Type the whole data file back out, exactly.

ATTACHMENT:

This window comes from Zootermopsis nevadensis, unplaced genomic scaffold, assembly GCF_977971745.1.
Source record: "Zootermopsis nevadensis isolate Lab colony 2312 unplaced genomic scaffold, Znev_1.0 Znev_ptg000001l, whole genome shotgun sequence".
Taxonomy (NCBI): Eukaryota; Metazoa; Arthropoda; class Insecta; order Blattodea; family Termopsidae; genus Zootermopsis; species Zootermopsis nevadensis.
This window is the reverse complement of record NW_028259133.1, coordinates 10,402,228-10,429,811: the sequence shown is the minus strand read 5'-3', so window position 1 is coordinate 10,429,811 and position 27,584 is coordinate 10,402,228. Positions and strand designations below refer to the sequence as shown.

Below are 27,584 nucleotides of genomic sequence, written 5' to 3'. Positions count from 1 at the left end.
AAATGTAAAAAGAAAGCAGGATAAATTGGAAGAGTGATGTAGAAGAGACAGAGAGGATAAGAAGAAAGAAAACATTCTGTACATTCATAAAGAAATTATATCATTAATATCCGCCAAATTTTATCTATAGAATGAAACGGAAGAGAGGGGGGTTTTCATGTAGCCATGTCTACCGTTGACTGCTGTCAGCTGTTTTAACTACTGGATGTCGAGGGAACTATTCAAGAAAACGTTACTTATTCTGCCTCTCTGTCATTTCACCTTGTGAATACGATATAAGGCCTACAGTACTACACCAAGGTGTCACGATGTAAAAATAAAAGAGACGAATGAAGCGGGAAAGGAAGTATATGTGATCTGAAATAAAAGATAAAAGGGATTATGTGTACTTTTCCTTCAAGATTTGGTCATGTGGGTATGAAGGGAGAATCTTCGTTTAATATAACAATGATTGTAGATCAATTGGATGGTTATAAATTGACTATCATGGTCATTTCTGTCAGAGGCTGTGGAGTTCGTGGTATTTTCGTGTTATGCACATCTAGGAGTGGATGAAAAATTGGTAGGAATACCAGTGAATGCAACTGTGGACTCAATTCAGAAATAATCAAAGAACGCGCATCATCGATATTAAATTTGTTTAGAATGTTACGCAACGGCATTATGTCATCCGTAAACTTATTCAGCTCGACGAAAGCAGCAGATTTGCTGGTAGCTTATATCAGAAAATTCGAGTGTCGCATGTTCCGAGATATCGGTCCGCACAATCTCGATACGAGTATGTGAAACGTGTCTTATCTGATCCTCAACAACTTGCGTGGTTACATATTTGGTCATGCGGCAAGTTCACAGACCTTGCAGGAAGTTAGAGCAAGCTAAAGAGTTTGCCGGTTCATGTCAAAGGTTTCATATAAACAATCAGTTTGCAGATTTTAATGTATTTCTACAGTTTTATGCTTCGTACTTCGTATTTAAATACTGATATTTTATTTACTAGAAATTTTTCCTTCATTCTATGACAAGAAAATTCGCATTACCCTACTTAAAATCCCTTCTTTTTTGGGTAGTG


This window comes from Zootermopsis nevadensis, unplaced genomic scaffold, assembly GCF_977971745.1.
Source record: "Zootermopsis nevadensis isolate Lab colony 2312 unplaced genomic scaffold, Znev_1.0 Znev_ptg000001l, whole genome shotgun sequence".
Taxonomy (NCBI): Eukaryota; Metazoa; Arthropoda; class Insecta; order Blattodea; family Termopsidae; genus Zootermopsis; species Zootermopsis nevadensis.
This window is the reverse complement of record NW_028259133.1, coordinates 10,402,228-10,429,811: the sequence shown is the minus strand read 5'-3', so window position 1 is coordinate 10,429,811 and position 27,584 is coordinate 10,402,228. Positions and strand designations below refer to the sequence as shown.

Below are 27,584 nucleotides of genomic sequence, written 5' to 3'. Positions count from 1 at the left end.
AAATGTAAAAAGAAAGCAGGATAAATTGGAAGAGTGATGTAGAAGAGACAGAGAGGATAAGAAGAAAGAAAACATTCTGTACATTCATAAAGAAATTATATCATTAATATCCGCCAAATTTTATCTATAGAATGAAACGGAAGAGAGGGGGGTTTTCATGTAGCCATGTCTACCGTTGACTGCTGTCAGCTGTTTTAACTACTGGATGTCGAGGGAACTATTCAAGAAAACGTTACTTATTCTGCCTCTCTGTCATTTCACCTTGTGAATACGATATAAGGCCTACAGTACTACACCAAGGTGTCACGATGTAAAAATAAAAGAGACGAATGAAGCGGGAAAGGAAGTATATGTGATCTGAAATAAAAGATAAAAGGGATTATGTGTACTTTTCCTTCAAGATTTGGTCATGTGGGTATGAAGGGAGAATCTTCGTTTAATATAACAATGATTGTAGATCAATTGGATGGTTATAAATTGACTATCATGGTCATTTCTGTCAGAGGCTGTGGAGTTCGTGGTATTTTCGTGTTATGCACATCTAGGAGTGGATGAAAAATTGGTAGGAATACCAGTGAATGCAACTGTGGACTCAATTCAGAAATAATCAAAGAACGCGCATCATCGATATTAAATTTGTTTAGAATGTTACGCAACGGCATTATGTCATCCGTAAACTTATTCAGCTCGACGAAAGCAGCAGATTTGCTGGTAGCTTATATCAGAAAATTCGAGTGTCGCATGTTCCGAGATATCGGTCCGCACAATCTCGATACGAGTATGTGAAACGTGTCTTATCTGATCCTCAACAACTTGCGTGGTTACATATTTGGTCATGCGGCAAGTTCACAGACCTTGCAGGAAGTTAGAGCAAGCTAAAGAGTTTGCCGGTTCATGTCAAAGGTTTCATATAAACAATCAGTTTGCAGATTTTAATGTATTTCTACAGTTTTATGCTTCGTACTTCGTATTTAAATACTGATATTTTATTTACTAGAAATTTTTCCTTCATTCTATGACAAGAAAATTCGCATTACCCTACTTAAAATCCCTTCTTTTTTGGGTAGTG